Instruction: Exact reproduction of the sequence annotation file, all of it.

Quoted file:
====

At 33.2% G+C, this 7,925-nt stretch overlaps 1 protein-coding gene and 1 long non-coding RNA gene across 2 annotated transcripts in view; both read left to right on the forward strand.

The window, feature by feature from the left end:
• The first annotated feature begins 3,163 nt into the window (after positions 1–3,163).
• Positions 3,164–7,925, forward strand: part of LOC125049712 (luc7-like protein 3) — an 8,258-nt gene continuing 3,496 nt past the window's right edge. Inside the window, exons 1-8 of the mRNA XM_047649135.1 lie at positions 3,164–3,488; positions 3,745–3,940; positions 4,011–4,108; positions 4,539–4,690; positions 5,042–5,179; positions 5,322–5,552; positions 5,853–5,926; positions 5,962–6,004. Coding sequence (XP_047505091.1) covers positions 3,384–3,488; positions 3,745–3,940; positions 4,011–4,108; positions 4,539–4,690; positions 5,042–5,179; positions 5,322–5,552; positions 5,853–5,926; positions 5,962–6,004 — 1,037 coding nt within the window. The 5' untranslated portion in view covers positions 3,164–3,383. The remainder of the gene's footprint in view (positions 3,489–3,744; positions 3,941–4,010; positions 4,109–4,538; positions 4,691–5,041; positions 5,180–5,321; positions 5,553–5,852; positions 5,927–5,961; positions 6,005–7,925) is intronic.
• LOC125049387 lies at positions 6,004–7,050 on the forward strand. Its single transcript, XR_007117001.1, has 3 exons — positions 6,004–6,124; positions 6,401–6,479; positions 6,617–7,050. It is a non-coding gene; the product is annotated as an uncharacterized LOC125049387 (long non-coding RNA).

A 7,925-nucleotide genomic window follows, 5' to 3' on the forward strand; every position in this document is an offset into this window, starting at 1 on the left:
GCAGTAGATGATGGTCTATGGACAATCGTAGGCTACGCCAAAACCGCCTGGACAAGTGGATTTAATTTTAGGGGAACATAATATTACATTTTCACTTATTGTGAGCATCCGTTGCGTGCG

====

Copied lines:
At 33.2% G+C, this 7,925-nt stretch overlaps 1 protein-coding gene and 1 long non-coding RNA gene across 2 annotated transcripts in view; both read left to right on the forward strand.

The window, feature by feature from the left end:
• The first annotated feature begins 3,163 nt into the window (after positions 1–3,163).
• Positions 3,164–7,925, forward strand: part of LOC125049712 (luc7-like protein 3) — an 8,258-nt gene continuing 3,496 nt past the window's right edge. Inside the window, exons 1-8 of the mRNA XM_047649135.1 lie at positions 3,164–3,488; positions 3,745–3,940; positions 4,011–4,108; positions 4,539–4,690; positions 5,042–5,179; positions 5,322–5,552; positions 5,853–5,926; positions 5,962–6,004. Coding sequence (XP_047505091.1) covers positions 3,384–3,488; positions 3,745–3,940; positions 4,011–4,108; positions 4,539–4,690; positions 5,042–5,179; positions 5,322–5,552; positions 5,853–5,926; positions 5,962–6,004 — 1,037 coding nt within the window. The 5' untranslated portion in view covers positions 3,164–3,383. The remainder of the gene's footprint in view (positions 3,489–3,744; positions 3,941–4,010; positions 4,109–4,538; positions 4,691–5,041; positions 5,180–5,321; positions 5,553–5,852; positions 5,927–5,961; positions 6,005–7,925) is intronic.
• LOC125049387 lies at positions 6,004–7,050 on the forward strand. Its single transcript, XR_007117001.1, has 3 exons — positions 6,004–6,124; positions 6,401–6,479; positions 6,617–7,050. It is a non-coding gene; the product is annotated as an uncharacterized LOC125049387 (long non-coding RNA).

A 7,925-nucleotide genomic window follows, 5' to 3' on the forward strand; every position in this document is an offset into this window, starting at 1 on the left:
GCAGTAGATGATGGTCTATGGACAATCGTAGGCTACGCCAAAACCGCCTGGACAAGTGGATTTAATTTTAGGGGAACATAATATTACATTTTCACTTATTGTGAGCATCCGTTGCGTGCG